Smart older brick houses around a green look lovely with salisbury's cathedral walls
Nice, if you can tolerate the endless tourists.
More smart houses with the spire of the cathedral behind
I wonder if the locals have to pay for entry to the cathedral?

Within the walls the character of the town changes immediately. The area is large complete with houses and roads hailing from hundreds of years ago and the vast cathedral dominates the centre. It is impressive, a fair piece of work to be sure. I contemplate how a society could build such a thing amidst farming and hunting and foraging for survival. How the hell they raised blocks up so high without modern cranes and scaffolding. All this for the glory of god? I suppose god was more important back then.

Hang on... most archaeological types think Stonehenge was religious too and that must have taken some time, work and effort to put up. When I see the work put into a cathedral like this I can see why smart folks might think that same level of distraction from important things (like sorting out food) must have been some kind of belief system. Mind you - I think Stonehenge was a prehistoric mansion for some bronze age version of The Kardashians. Prove me wrong...

Large, complex and ornate carved stone figures on the walls of Salisbury Cathedral
More than a few days work there I reckon.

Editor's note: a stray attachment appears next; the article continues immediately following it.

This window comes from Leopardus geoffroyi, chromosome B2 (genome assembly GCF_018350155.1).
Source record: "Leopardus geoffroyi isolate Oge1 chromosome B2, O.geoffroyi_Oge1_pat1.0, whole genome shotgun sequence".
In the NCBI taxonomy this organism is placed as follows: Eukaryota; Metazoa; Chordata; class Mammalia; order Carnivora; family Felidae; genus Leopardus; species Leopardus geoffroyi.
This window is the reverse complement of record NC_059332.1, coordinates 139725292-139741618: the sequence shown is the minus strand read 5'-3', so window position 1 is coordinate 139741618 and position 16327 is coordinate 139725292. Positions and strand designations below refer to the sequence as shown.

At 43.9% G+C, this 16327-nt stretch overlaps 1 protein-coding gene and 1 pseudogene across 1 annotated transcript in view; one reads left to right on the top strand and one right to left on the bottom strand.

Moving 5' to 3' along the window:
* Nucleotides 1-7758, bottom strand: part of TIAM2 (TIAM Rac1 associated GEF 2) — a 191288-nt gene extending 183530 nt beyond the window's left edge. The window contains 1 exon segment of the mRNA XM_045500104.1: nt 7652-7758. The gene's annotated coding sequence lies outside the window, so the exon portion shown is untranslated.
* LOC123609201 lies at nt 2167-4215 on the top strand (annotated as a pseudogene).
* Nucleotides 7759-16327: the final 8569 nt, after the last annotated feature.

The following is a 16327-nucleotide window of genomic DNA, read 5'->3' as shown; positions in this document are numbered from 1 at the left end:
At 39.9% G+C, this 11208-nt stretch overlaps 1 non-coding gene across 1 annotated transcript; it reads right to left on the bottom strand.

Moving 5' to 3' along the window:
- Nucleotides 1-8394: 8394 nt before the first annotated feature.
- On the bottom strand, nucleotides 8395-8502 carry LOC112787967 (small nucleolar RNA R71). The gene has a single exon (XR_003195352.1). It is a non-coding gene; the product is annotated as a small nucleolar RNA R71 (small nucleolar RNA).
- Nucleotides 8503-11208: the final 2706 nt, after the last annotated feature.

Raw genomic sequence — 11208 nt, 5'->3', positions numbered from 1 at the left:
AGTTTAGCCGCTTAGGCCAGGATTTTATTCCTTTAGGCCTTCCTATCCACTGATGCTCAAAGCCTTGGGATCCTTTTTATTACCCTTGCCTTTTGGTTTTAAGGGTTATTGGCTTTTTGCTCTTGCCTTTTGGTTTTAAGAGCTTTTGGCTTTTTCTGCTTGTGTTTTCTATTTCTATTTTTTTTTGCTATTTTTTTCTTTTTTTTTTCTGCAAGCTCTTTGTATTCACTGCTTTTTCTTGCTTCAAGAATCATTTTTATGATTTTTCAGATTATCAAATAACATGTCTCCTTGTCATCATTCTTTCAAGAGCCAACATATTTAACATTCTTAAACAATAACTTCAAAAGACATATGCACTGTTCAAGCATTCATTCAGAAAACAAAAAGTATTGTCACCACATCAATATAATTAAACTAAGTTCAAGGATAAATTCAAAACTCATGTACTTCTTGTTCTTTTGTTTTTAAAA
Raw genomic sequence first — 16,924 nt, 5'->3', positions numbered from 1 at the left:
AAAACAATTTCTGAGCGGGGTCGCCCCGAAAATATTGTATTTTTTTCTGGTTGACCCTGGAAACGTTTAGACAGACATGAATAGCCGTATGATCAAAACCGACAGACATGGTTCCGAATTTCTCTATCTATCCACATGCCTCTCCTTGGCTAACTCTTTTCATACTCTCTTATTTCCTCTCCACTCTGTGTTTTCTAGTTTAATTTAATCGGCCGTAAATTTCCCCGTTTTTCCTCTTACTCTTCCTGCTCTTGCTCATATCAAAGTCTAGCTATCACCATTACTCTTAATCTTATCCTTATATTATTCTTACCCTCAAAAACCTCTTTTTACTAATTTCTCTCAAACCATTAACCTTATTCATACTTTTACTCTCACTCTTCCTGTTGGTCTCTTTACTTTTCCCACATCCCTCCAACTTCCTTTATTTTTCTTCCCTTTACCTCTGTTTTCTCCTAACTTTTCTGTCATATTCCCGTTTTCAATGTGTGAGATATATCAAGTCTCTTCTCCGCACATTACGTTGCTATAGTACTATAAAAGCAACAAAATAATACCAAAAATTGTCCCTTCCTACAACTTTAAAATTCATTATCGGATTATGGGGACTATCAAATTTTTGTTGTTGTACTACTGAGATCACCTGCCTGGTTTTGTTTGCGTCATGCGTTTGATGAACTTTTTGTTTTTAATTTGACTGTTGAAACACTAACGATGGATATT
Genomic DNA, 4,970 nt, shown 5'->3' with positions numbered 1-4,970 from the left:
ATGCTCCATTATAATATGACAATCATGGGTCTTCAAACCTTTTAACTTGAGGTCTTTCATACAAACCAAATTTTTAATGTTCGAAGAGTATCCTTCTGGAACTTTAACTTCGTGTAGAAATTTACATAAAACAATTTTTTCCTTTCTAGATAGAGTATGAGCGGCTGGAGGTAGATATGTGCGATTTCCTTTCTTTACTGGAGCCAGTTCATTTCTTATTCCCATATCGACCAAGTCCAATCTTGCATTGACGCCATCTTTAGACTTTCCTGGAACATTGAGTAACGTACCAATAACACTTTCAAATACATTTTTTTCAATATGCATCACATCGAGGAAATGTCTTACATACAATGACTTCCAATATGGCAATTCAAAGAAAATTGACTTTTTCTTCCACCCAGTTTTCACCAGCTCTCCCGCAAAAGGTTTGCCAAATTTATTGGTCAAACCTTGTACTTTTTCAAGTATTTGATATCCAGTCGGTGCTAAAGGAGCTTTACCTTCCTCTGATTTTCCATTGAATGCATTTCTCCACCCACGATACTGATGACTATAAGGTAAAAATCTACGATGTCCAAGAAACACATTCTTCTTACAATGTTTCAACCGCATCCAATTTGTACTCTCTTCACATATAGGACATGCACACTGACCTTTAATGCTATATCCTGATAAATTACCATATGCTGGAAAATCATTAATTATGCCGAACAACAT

We wander with the other tourists, the Chinese bus tour groups, the hurried locals and a number of mostly elderly ladies moving flowers from hither to thither. We walk, and look, and walk and look. We sit a while then we walk some more. 

We head back to the bike and by now my poor feet are suffering. My shoulders are reaching uncomfortable too with the weight of the big bag. Alas it's not over. It is quite logical that now is the time to get supplies for tonight so we plod further into the regular town in search of Ye Olde Tesco (or similar).

We find a large open area, I later learn this is the old market square. Around the edges are a collection of cafes, restaurants and modern pubs (aka "bars"). With weary feet Sharon and I select one at random and order tea for me, coffee for her. Sipping drinks alfresco on a warm day, sat here on outside tables it all feels rather cosmopolitan. I could just as easily be in Honfleur, Amsterdam, Millau or Potes. 

If I'm honest with myself these are the moments I enjoy the most. I am glad I've seen Stonehenge and Salisbury cathedral. I find it worthwhile to see things for myself and form my own impression of them, I view this as an education. For me though sitting here talking with Sharon while sipping tea, watching the world go by and relaxing is what life is all about.

Sharon holds up her coffee cup in a cheers manner at the cafe on the market square
I say, how civilised. Cheers!

This pleasant interlude can't last forever and soon we're doing battle in Tesco. Food is purchased and loaded into more bags and the leg-busting walk back to the bike is endured. We load up, kit up and ride away from Salisbury and back towards the campsite.